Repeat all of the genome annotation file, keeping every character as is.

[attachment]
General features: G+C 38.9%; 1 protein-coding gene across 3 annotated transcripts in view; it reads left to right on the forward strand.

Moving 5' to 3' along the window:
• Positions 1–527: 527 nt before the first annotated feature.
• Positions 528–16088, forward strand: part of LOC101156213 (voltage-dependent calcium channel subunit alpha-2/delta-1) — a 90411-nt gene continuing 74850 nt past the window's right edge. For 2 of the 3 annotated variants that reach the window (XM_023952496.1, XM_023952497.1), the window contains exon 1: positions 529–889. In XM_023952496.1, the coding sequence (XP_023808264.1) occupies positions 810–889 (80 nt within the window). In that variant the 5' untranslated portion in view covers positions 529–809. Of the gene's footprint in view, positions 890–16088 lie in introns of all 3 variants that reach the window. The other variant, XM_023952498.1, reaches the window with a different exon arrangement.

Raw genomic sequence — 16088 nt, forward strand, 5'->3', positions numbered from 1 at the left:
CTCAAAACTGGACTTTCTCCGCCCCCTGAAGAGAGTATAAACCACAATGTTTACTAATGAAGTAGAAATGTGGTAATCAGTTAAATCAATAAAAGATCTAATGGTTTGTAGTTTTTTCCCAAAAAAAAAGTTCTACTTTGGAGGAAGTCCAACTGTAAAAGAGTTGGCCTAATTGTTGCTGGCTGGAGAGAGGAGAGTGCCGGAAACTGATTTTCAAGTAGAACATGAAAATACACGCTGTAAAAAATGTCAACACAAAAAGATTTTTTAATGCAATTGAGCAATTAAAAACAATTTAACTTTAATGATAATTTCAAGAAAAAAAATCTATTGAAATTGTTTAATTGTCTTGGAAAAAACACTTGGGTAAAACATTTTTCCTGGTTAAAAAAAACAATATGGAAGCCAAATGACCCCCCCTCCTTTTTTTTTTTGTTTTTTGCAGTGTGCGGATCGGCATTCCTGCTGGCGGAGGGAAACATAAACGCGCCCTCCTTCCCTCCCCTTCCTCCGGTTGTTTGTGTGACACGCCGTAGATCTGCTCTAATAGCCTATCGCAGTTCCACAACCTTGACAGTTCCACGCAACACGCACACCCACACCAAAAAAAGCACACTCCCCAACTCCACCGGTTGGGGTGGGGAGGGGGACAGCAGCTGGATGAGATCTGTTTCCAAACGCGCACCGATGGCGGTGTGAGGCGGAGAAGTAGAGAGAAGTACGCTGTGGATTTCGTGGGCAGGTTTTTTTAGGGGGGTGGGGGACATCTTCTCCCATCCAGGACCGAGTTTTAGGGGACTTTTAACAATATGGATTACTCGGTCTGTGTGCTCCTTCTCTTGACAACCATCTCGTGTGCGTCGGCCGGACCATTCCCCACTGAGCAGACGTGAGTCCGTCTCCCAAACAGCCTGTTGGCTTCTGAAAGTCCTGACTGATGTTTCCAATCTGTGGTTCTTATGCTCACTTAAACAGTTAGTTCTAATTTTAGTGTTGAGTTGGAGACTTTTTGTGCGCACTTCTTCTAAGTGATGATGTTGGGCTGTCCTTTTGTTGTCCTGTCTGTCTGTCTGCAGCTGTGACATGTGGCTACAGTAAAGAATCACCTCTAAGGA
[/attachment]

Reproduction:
General features: G+C 38.9%; 1 protein-coding gene across 3 annotated transcripts in view; it reads left to right on the forward strand.

Moving 5' to 3' along the window:
• Positions 1–527: 527 nt before the first annotated feature.
• Positions 528–16088, forward strand: part of LOC101156213 (voltage-dependent calcium channel subunit alpha-2/delta-1) — a 90411-nt gene continuing 74850 nt past the window's right edge. For 2 of the 3 annotated variants that reach the window (XM_023952496.1, XM_023952497.1), the window contains exon 1: positions 529–889. In XM_023952496.1, the coding sequence (XP_023808264.1) occupies positions 810–889 (80 nt within the window). In that variant the 5' untranslated portion in view covers positions 529–809. Of the gene's footprint in view, positions 890–16088 lie in introns of all 3 variants that reach the window. The other variant, XM_023952498.1, reaches the window with a different exon arrangement.

Raw genomic sequence — 16088 nt, forward strand, 5'->3', positions numbered from 1 at the left:
CTCAAAACTGGACTTTCTCCGCCCCCTGAAGAGAGTATAAACCACAATGTTTACTAATGAAGTAGAAATGTGGTAATCAGTTAAATCAATAAAAGATCTAATGGTTTGTAGTTTTTTCCCAAAAAAAAAGTTCTACTTTGGAGGAAGTCCAACTGTAAAAGAGTTGGCCTAATTGTTGCTGGCTGGAGAGAGGAGAGTGCCGGAAACTGATTTTCAAGTAGAACATGAAAATACACGCTGTAAAAAATGTCAACACAAAAAGATTTTTTAATGCAATTGAGCAATTAAAAACAATTTAACTTTAATGATAATTTCAAGAAAAAAAATCTATTGAAATTGTTTAATTGTCTTGGAAAAAACACTTGGGTAAAACATTTTTCCTGGTTAAAAAAAACAATATGGAAGCCAAATGACCCCCCCTCCTTTTTTTTTTTGTTTTTTGCAGTGTGCGGATCGGCATTCCTGCTGGCGGAGGGAAACATAAACGCGCCCTCCTTCCCTCCCCTTCCTCCGGTTGTTTGTGTGACACGCCGTAGATCTGCTCTAATAGCCTATCGCAGTTCCACAACCTTGACAGTTCCACGCAACACGCACACCCACACCAAAAAAAGCACACTCCCCAACTCCACCGGTTGGGGTGGGGAGGGGGACAGCAGCTGGATGAGATCTGTTTCCAAACGCGCACCGATGGCGGTGTGAGGCGGAGAAGTAGAGAGAAGTACGCTGTGGATTTCGTGGGCAGGTTTTTTTAGGGGGGTGGGGGACATCTTCTCCCATCCAGGACCGAGTTTTAGGGGACTTTTAACAATATGGATTACTCGGTCTGTGTGCTCCTTCTCTTGACAACCATCTCGTGTGCGTCGGCCGGACCATTCCCCACTGAGCAGACGTGAGTCCGTCTCCCAAACAGCCTGTTGGCTTCTGAAAGTCCTGACTGATGTTTCCAATCTGTGGTTCTTATGCTCACTTAAACAGTTAGTTCTAATTTTAGTGTTGAGTTGGAGACTTTTTGTGCGCACTTCTTCTAAGTGATGATGTTGGGCTGTCCTTTTGTTGTCCTGTCTGTCTGTCTGCAGCTGTGACATGTGGCTACAGTAAAGAATCACCTCTAAGGA